I called you Jelly Bean, just to be on the safe side.

I cried the first night of our two week stay in the hospital. It was right after they gave me morphine for the first time in hopes of slowing contractions. The weight of my body under that drug was a tear press. We'd only been together for 32 weeks, we still needed to stick together. I cried when I got home, a week before you were born. I didn't expect to be gone for so long. You were already my best little friend.

And I hardly knew you.

I had the special privilege of witnessing your birth through your dad's eyes. I couldn't see anything behind the blue veil of secrecy, but I watched Jake as you "backed into the world." It was total wonder. You didn't cry when you were born either. You made a few little sounds, but you began just as laid back as you've always been. My whole world changed when I saw them carry your oddly colored body past me to clean you up.

I don't remember who I was before that moment.

The first night you were home, my milk came in, and you couldn't eat. I was terrified, and in pain. I slept for one hour that night. You slept for most of it, but I was just so sure you needed to eat that I couldn't sleep. I held you while I looked out the living room window. I prayed for a really long time. It was a prayer of gratitude. I was holding you in my arms. I was yours and you were mine.

I knew it was supposed to be that way.

The next day Meemaw and Peepaw came to help cook food and clean up around the house. I tried feeding you several times. You ate once. When dinner time rolled around, I was sitting across the table from Peepaw, who was holding you. I couldn't control the tears again. Peepaw noticed, looked me right in the eye and motioned to you while saying, "They don't just die."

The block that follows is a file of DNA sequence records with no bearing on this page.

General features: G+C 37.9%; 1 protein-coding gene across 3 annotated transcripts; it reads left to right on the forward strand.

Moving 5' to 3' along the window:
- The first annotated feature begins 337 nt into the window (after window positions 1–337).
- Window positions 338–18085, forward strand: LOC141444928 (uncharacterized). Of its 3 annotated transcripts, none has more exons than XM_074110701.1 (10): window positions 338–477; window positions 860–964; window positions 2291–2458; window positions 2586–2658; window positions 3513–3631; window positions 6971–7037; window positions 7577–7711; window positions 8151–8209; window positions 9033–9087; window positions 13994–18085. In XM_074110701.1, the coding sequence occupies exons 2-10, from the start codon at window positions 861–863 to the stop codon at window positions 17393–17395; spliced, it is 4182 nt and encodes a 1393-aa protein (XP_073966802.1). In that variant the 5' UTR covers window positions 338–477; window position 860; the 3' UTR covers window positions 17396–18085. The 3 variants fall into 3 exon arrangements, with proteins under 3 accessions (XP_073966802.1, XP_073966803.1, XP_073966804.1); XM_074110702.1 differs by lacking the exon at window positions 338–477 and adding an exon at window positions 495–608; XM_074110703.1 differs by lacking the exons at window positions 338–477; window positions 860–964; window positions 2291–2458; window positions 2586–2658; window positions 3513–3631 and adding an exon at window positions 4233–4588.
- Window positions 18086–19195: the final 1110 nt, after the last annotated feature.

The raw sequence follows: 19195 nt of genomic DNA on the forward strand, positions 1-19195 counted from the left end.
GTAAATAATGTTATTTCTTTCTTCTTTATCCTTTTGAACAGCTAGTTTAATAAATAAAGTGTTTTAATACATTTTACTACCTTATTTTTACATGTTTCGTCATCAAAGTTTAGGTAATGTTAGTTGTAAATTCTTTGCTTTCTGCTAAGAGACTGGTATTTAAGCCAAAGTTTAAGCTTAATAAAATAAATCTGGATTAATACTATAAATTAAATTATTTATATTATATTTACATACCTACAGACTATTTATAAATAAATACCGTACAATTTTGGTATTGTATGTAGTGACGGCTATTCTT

I was relieved and mortified at the same time.

That night Gram stayed with us, so she could take a turn the next day. I was so emotional and TIRED. SO TIRED. I hadn't caught up on sleep after our first hospital stay. I'd pumped enough milk from my bursting at the seams breasts for her to feed you that night so I could sleep. I was so sad to be away from you, but I needed to rest. When I woke up the next morning, the weird lumpage around my incision had flattened out. I cuddled you and kissed you, and we got ready to go to the lactation consultant. She said you had the tiniest mouth she'd ever seen and that my let-down and fast flow was overwhelming you, which is why you would back away. She gave us a shield.

It saved our nursing lives.

The next night Grandma got here. She stayed for 3 weeks. She was a blessing. I couldn't walk upright all the way for almost 2 weeks. She took naps with you in the chair, made us seriously delicious food, fought off killer allergies, took us to all kinds of appointments, and helped us both get going.

She cried when she had to leave.

Now you're over a year old. I don't know where the time has gone. You've come so far from the tiny 5#8 baby we brought home from the hospital. I love you more and more every single second I'm with you.

You are definitely the light of our lives.

E.R. - a first

Today was my first trip to the emergency room as a mother.

Cora was in the dining room playing with my crafts. I know what every sound is: "Oh, she has the ribbon, she's rubbing the material on the floor, the drawer is coming out."